In Jennifer E. Gaddis’s new book, The Labor of Lunch: Why We Need real Food and Real Jobs in American Public Schools, school lunch is the framework for serious thinking about politics and people power. Gaddis makes the case that to reform school food, we need better working conditions and pay for cafeteria workers in addition to more nutritious ingredients. I asked Gaddis, an assistant professor of civil society and community studies at the University of Wisconsin-Madison, to discuss the pillars of her research and how school food policy should move forward.(No paywall)
New York Sen. Kirsten Gillibrand, a member of the Senate Agriculture Committee and a candidate for the Democratic nomination for president, announced a bill on Wednesday to effectively ban the pesticide chlorpyrifos from school food.
In 2017, on just his sixth day in office, Agriculture Secretary Sonny Perdue made chocolate milk safe for schools again, along with white flour and salt, in the name of “regulatory flexibility” for school food programs. On Thursday, the USDA said it will make those changes permanent.
Among the 40 percent of all food thrown out is this statistic: America’s school lunch programs waste $5 million in food every day. FERN’s latest story, published with Grist, focuses on Nancy Deming of the Oakland Unified School District, a leader in the movement to cut school food waste and redirect the food to students and people in need. Here’s the main take-aways:
About half as many children take part in the school breakfast program as the more than 30 million who eat a hot meal through the school lunch program, according to USDA's most recent data. The government and the anti-hunger group Food Research and Action Center say that participation in school breakfast grew at a slower rate during the 2016-17 school year than it did in previous years.
A food service management company that operates in 600 U.S. school districts is offering them, in the words of its vice president for nutrition, “instructions” on how to get a waiver from the USDA requirement to serve whole-grain-rich bread, pasta, and baked goods to their students, said The Lunch Tray.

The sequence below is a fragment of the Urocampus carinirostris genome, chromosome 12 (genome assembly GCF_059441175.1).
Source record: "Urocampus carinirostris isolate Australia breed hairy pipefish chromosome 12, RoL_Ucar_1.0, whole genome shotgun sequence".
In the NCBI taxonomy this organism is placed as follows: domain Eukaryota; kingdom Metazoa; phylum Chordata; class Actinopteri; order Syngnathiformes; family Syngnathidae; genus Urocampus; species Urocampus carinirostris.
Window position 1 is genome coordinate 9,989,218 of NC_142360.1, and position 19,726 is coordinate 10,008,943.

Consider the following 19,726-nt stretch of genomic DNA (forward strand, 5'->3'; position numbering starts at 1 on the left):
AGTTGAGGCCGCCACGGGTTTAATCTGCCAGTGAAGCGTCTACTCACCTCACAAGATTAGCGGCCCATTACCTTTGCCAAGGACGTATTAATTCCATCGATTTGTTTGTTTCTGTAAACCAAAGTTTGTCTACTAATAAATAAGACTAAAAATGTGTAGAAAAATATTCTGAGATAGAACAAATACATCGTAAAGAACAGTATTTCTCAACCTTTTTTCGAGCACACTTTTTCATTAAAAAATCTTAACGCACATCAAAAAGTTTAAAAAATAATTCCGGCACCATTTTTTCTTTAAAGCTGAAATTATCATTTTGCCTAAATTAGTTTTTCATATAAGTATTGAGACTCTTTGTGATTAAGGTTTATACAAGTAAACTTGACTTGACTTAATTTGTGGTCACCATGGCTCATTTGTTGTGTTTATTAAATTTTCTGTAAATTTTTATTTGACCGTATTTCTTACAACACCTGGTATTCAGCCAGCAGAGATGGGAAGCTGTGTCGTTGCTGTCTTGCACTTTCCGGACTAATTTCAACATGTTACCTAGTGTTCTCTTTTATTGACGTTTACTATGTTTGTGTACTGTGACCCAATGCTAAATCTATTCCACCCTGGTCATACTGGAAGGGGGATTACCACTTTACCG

The cafeteria menus in many public schools "suggest a universal idea of what constitutes American food," with tacos as an ethnic crossover, says Civil Eats. "Now, change is under way. Cafeterias have begun to incorporate ingredients like wild rice and buffalo and serve items ranging from poi to fajitas."
Beginning next spring, 15 schools in Brooklyn — a sliver of the 1,800 public schools in New York City — will participate in the Meatless Monday campaign by serving vegetarian breakfasts and lunches, city officials announced. Mayor Bill de Blasio said the mayor's residence, Gracie Mansion, also would go meatless for its Monday meals.
School districts serving Philadelphia, Baltimore and Las Vegas joined the Urban School Food Alliance, which now serves 3.6 million students in 10 of the largest U.S. districts with a combined $735 million a year in purchases of food and supplies. The alliance launched a procurement initiative in 2014 for antibiotic-free chicken, and said this year that its members would not relax school lunch standards despite a USDA offer of flexibility on salt and whole grains.
Timber Creek High School in Keller, Texas, opened a coffee bar that sells lattes, mochas and iced blended coffee drinks along with muffins and fruit cups to students, joining several other schools in the Forth Worth area that offer the caffeinated perk, reports the Star-Telegram. "We have a generation that drinks coffee," said a food-service manager for the Keller schools who oversees the coffee shop.